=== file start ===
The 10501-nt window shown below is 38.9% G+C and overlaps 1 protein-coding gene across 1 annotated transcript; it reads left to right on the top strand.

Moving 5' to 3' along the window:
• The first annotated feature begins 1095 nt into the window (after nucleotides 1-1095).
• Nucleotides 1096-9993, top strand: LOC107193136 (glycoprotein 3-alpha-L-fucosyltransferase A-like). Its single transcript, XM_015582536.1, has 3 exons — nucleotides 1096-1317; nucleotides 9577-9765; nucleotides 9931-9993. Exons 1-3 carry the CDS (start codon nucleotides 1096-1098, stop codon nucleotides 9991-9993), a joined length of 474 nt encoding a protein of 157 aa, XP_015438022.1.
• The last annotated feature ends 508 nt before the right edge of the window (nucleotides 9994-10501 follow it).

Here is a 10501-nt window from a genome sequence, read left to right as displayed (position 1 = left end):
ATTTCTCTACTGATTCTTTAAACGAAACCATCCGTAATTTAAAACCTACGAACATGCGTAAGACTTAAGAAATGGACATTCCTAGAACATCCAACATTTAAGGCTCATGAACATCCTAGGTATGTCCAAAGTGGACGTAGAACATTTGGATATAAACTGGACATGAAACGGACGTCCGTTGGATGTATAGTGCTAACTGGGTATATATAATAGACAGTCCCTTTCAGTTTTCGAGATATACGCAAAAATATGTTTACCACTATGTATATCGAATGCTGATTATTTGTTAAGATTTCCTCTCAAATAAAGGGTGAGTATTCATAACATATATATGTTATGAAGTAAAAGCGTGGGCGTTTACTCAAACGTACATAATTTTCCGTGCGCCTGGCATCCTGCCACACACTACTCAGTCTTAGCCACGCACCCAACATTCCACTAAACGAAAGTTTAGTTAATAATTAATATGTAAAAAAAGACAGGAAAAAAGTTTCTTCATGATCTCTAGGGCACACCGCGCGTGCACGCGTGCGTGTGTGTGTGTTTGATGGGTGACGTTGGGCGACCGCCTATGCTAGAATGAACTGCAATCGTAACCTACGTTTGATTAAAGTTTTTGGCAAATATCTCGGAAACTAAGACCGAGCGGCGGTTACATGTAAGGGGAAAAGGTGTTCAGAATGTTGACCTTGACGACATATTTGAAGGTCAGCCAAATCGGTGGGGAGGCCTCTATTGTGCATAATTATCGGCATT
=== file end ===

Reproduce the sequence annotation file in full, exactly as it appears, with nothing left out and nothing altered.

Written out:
The 10501-nt window shown below is 38.9% G+C and overlaps 1 protein-coding gene across 1 annotated transcript; it reads left to right on the top strand.

Moving 5' to 3' along the window:
• The first annotated feature begins 1095 nt into the window (after nucleotides 1-1095).
• Nucleotides 1096-9993, top strand: LOC107193136 (glycoprotein 3-alpha-L-fucosyltransferase A-like). Its single transcript, XM_015582536.1, has 3 exons — nucleotides 1096-1317; nucleotides 9577-9765; nucleotides 9931-9993. Exons 1-3 carry the CDS (start codon nucleotides 1096-1098, stop codon nucleotides 9991-9993), a joined length of 474 nt encoding a protein of 157 aa, XP_015438022.1.
• The last annotated feature ends 508 nt before the right edge of the window (nucleotides 9994-10501 follow it).

Here is a 10501-nt window from a genome sequence, read left to right as displayed (position 1 = left end):
ATTTCTCTACTGATTCTTTAAACGAAACCATCCGTAATTTAAAACCTACGAACATGCGTAAGACTTAAGAAATGGACATTCCTAGAACATCCAACATTTAAGGCTCATGAACATCCTAGGTATGTCCAAAGTGGACGTAGAACATTTGGATATAAACTGGACATGAAACGGACGTCCGTTGGATGTATAGTGCTAACTGGGTATATATAATAGACAGTCCCTTTCAGTTTTCGAGATATACGCAAAAATATGTTTACCACTATGTATATCGAATGCTGATTATTTGTTAAGATTTCCTCTCAAATAAAGGGTGAGTATTCATAACATATATATGTTATGAAGTAAAAGCGTGGGCGTTTACTCAAACGTACATAATTTTCCGTGCGCCTGGCATCCTGCCACACACTACTCAGTCTTAGCCACGCACCCAACATTCCACTAAACGAAAGTTTAGTTAATAATTAATATGTAAAAAAAGACAGGAAAAAAGTTTCTTCATGATCTCTAGGGCACACCGCGCGTGCACGCGTGCGTGTGTGTGTGTTTGATGGGTGACGTTGGGCGACCGCCTATGCTAGAATGAACTGCAATCGTAACCTACGTTTGATTAAAGTTTTTGGCAAATATCTCGGAAACTAAGACCGAGCGGCGGTTACATGTAAGGGGAAAAGGTGTTCAGAATGTTGACCTTGACGACATATTTGAAGGTCAGCCAAATCGGTGGGGAGGCCTCTATTGTGCATAATTATCGGCATT